Researchers Make Mice Smell Odors that Aren’t Really There
Researchers Make Mice Smell Odors that Aren’t Really There

Researchers Make Mice Smell Odors that Aren’t Really There

Using optogenetics, scientists have simulated the sense of smell directly within the mouse brain to investigate the nature of olfactory perception.

Ruth Williams
Ruth Williams
Jun 18, 2020

ABOVE: Olfactory bulb of an adult mouse

By activating a particular pattern of nerve endings in the brain’s olfactory bulb, researchers can make mice smell a non-existent odor, according to a paper published today (June 18) in Science. Manipulating these activity patterns reveals which aspects are important for odor recognition.

“This study is a beautiful example of the use of synthetic stimuli . . . to probe the workings of the brain in a way that is just not possible currently with natural stimuli,” neuroscientist Venkatesh Murthy of Harvard University who was not involved with the study writes in an email to The Scientist.

A fundamental goal of neuroscience is to understand how a stimulus—a sight, sound, taste, touch, or smell—is interpreted, or perceived, by the brain. While a large number of studies have shown the various ways in which such stimuli activate brain cells, very little is understood about what these activations actually contribute to perception. 

In the case of smell, for example, it is well-known that odorous molecules traveling up the nose bind to receptors on cells that then transmit signals along their axons to bundles of nerve endings—glomeruli—in a brain area called the olfactory bulb. A single molecule can cause a whole array of different glomeruli to fire in quick succession, explains neurobiologist Kevin Franks of Duke University who also did not participate in the research. And because these activity patterns “have many different spatial and temporal features,” he says, “it is difficult to know which of those features is actually most relevant [for perception].”

To find out, neuroscientist Dmitry Rinberg of New York University and colleagues bypassed the nose entirely. “The clever part of their approach is to gain direct control of these neurons with light, rather than by sending odors up the animal’s nose,” Caltech neurobiologist Markus Meister, who was not involved in the work, writes in an email to The Scientist.

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The team used mice genetically engineered to produce light-sensitive ion channels in their olfactory bulb cells. They then used precisely focused lasers to activate a specific pattern of glomeruli in the region of the bulb closest to the top of the animal’s head, through a surgically implanted window in the skull. The mice were trained to associate this activation pattern with a reward—water, delivered via a lick-tube. The same mice did not associate random activation patterns with the reward, suggesting they had learned to distinguish the reward-associated pattern, or synthetic smell, from others.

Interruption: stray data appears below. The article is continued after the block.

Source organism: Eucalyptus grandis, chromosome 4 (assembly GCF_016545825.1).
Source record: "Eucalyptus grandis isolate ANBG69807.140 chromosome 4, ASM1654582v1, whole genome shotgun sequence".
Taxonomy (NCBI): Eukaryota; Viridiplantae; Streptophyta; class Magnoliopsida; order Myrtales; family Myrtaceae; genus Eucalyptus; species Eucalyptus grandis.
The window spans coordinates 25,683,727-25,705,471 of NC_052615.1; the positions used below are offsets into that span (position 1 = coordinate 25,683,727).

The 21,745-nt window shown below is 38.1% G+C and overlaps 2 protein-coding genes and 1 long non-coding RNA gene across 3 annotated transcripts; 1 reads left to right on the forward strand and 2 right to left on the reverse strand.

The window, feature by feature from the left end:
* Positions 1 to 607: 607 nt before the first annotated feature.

Although the activation patterns were not based on any particular odors, they were designed to be as life-like as possible. For example, the glomeruli were activated one after the other within the space of 300 milliseconds from the time at which the mouse sniffed—detected by a sensor. “But, I’ll be honest with you, I have no idea if it stinks [or] it is pleasant” for the mouse, Rinberg says.

Once the mice were thoroughly trained, the team made methodical alterations to the activity pattern—changing the order in which the glomeruli were activated, switching out individual activation sites for alternatives, and changing the timing of the activation relative to the sniff. They tried "hundreds of different combinations," Rinberg says. He likened it to altering the notes in a tune. “If you change the notes, or the timing of the notes, does the song remain the same?” he asks. That is, would the mice still be able to recognize the induced scent?

From these experiments, a general picture emerged: alterations to the earliest-activated regions caused the most significant impairment to the animal’s ability to recognize the scent. “What they showed is that, even though an odor will [induce] a very complex pattern of activity, really it is just the earliest inputs, the first few glomeruli that are activated that are really important for perception,” says Franks.

Rinberg says he thinks these early glomeruli most likely represent the receptors to which an odorant binds most strongly.

With these insights into the importance of glomeruli firing times for scent recognition, “the obvious next question,” says Franks, is to go deeper into the brain to where the olfactory bulb neurons project and ask, “ How does the cortex make sense of this?”

E. Chong et al., “Manipulating synthetic optogenetic odors reveals the coding logic of olfactory perception,” Science, 368:eaba2357, 2020.